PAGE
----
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Known for his role in Brexit, Nigel Farage is gaining prominence in the U.K. elections

DANIELLE KURTZLEBEN, HOST:

Britain goes to the polls in just a few weeks, and a high-profile politician is shaking up the race, Nigel Farage. He's running as the leader of a new third party and poses a major challenge for Rishi Sunak's governing Conservative Party. Reporter Willem Marx joins us now from London. Good morning, Willem.

WILLEM MARX, BYLINE: Good morning.

KURTZLEBEN: So give us a little breakdown of where things stand in this election right now.

MARX: Well, it was no secret that the Conservative Party under Rishi Sunak was quite a long way behind their Labour opponents in national polls. Their leader, Keir Starmer, was doing quite well in holding that party together. Sunak had to call an election at some point between now and January. He seems to have decided this was as good a time as any to face off with Labour. His party's been in power 14 years. He's hoping to close that large polling gap during the campaign.

But then Nigel Farage suddenly announced he'd also run for a seat in Parliament. He'd do so as the leader of this relatively new Reform Party. And he's, in large part, seeking to attract traditional conservative voters who might be disillusioned with their traditional party's track record in government the last few years.

KURTZLEBEN: Tell us a bit more about Nigel Farage's campaign specifically. Of course, he's famous for his role in Brexit, his support for former President Donald Trump. What else should people know about him?

MARX: Well, you know, he's been part of the British political landscape for many years but, until Brexit, was very much on the fringe. He served as a legislator in the European Parliament, but that's after failing on multiple occasions to get elected with a seat in the British Parliament. He became this massive booster for Brexit and ended up claiming personal responsibility for the decision of voters to exit the European Union back in 2016 during that referendum.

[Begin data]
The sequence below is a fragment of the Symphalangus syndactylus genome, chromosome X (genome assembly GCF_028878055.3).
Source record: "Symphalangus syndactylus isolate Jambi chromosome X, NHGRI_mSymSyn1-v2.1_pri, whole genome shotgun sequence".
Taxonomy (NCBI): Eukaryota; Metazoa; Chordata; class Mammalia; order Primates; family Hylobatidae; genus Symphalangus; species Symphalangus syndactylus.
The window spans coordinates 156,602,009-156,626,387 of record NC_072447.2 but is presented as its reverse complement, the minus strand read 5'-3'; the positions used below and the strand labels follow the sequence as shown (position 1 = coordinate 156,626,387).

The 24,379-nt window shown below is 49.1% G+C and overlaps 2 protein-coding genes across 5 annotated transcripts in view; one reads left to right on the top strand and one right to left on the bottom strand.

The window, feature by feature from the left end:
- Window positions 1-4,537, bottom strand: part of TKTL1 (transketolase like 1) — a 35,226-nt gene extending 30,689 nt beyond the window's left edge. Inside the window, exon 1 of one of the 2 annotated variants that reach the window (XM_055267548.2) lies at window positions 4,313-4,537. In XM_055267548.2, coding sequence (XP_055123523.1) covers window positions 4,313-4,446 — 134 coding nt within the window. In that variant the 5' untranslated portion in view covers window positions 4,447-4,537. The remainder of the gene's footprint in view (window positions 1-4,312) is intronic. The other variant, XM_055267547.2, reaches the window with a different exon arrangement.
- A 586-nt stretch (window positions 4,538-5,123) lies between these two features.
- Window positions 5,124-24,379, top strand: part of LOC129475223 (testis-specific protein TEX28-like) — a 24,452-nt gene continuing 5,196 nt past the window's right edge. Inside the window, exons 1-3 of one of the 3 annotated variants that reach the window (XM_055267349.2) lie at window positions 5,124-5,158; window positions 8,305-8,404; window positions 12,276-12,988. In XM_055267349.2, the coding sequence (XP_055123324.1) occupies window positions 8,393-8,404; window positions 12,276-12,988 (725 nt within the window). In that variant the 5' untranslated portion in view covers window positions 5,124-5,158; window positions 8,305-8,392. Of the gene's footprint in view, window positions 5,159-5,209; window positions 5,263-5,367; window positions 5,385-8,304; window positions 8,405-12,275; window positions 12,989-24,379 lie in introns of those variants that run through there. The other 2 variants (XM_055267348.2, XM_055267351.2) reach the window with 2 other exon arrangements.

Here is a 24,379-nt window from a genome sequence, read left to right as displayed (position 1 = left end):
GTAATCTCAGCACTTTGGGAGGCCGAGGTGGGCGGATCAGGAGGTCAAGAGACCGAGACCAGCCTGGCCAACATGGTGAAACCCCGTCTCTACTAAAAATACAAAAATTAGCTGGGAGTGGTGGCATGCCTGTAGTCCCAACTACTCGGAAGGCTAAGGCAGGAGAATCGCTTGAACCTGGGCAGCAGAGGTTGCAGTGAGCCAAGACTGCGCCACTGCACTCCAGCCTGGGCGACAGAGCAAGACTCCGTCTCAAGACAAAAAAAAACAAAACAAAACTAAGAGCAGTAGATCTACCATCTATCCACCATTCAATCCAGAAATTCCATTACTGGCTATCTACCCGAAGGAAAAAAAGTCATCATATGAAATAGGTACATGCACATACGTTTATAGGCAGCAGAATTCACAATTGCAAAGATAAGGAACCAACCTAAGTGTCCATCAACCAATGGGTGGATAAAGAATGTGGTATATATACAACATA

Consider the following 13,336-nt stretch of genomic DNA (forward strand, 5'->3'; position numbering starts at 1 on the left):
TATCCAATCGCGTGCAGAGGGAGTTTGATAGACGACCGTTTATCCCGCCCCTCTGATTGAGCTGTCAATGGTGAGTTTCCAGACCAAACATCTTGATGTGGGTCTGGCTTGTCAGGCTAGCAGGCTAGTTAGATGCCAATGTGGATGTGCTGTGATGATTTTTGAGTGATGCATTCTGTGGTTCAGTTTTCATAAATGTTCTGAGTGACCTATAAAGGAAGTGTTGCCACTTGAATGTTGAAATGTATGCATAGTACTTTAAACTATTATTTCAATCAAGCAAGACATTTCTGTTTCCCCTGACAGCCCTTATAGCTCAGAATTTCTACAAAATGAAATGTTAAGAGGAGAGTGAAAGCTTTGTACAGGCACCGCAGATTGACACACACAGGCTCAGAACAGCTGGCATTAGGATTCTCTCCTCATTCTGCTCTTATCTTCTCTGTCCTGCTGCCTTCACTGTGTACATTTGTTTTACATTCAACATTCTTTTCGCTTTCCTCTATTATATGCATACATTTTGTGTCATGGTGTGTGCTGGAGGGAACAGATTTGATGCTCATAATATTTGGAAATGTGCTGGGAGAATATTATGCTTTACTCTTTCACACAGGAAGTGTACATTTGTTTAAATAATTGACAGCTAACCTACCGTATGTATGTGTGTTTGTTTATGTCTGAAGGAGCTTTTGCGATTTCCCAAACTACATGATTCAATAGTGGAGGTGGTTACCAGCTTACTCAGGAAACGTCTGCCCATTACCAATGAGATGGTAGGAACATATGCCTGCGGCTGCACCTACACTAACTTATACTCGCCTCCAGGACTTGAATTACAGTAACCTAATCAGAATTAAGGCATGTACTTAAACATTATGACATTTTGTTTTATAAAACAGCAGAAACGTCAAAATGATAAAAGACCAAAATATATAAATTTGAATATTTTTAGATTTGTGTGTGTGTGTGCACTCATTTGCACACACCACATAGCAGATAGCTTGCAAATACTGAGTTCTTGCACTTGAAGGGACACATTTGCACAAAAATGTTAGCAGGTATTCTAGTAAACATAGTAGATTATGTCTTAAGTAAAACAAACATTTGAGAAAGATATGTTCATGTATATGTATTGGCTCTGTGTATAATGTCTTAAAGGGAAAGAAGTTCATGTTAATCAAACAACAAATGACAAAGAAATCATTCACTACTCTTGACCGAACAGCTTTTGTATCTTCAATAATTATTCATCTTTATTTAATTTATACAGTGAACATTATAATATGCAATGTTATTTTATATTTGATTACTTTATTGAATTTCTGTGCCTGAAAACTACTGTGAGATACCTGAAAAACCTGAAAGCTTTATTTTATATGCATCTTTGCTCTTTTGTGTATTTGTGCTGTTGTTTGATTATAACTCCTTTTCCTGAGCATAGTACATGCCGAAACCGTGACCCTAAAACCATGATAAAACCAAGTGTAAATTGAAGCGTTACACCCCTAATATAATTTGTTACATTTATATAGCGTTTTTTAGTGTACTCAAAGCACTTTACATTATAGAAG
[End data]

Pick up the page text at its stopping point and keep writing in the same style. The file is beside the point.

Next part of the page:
And then he kind of faded from the scene a little bit. He spent a lot of time in the U.S. as a public cheerleader for Trump. He seems to have seen this latest election, though, as an opportunity for a comeback. And his decision to lead Reform in this election really concerned a lot of Conservative Party incumbents and candidates because Reform's now running really against them all over the country on a platform that's critical of current immigration policy - frankly, a little vague though on details like taxation, health care and economic reforms.

KURTZLEBEN: On that note, what is his pitch to voters?

MARX: Well, he says that after so long in power, the Conservative Party has become too fragmented to survive in its current form. In a recent interview on BBC Radio, he was asked about the fact that the Conservatives have traditionally been kind of a big tent party. But he said that is now changing.

(SOUNDBITE OF ARCHIVED RECORDING)

NIGEL FARAGE: I think that the center right of British politics needs to be completely reshaped. It won't be reshaped by the Conservative Party on their own. It will only be reshaped if Reform get many, many, many millions of votes in this election and representation in Parliament. And we can then show that we're the opposition to Starmer.

KURTZLEBEN: Now, do the polls actually back that up? Is it possible that Reform is the new party of opposition to Labour and its leader, Keir Starmer?

MARX: Well, we've got these really short election campaigns here. They're only six weeks long. We're already halfway through this one. Campaigning began when Farage wasn't even a candidate, but several recent polls have shown his Reform Party's really been gaining on the Conservatives, with Labour still a long way ahead.

One poll out just a couple of days ago, commissioned by the London Times newspaper, carried out by a very respected polling company, YouGov, showed Labour on 37%, Reform up several points to 19% and the Conservatives unchanged on 18%.

KURTZLEBEN: Wow.

MARX: It was within the margin for error, YouGov said, but it still indicated that in national polls, Reform and the Conservatives were, quote, "neck and neck." And of course, under U.K. electoral system, known as First Past the Post, that doesn't automatically translate into the same number of parliamentary seats. The math is often a lot more complicated. But it really does represent a huge threat to Rishi Sunak's ability to, I guess, stave off electoral defeat next month.

KURTZLEBEN: Reporter Willem Marx in London, thank you so much.

MARX: Thank you. Transcript provided by NPR, Copyright NPR.

NPR transcripts are created on a rush deadline by an NPR contractor. This text may not be in its final form and may be updated or revised in the future. Accuracy and availability may vary. The authoritative record of NPR’s programming is the audio record.

Willem Marx
[Copyright 2024 NPR]
Danielle Kurtzleben is a political correspondent assigned to NPR's Washington Desk. She appears on NPR shows, writes for the web, and is a regular on The NPR Politics Podcast. She is covering the 2020 presidential election, with particular focuses on on economic policy and gender politics.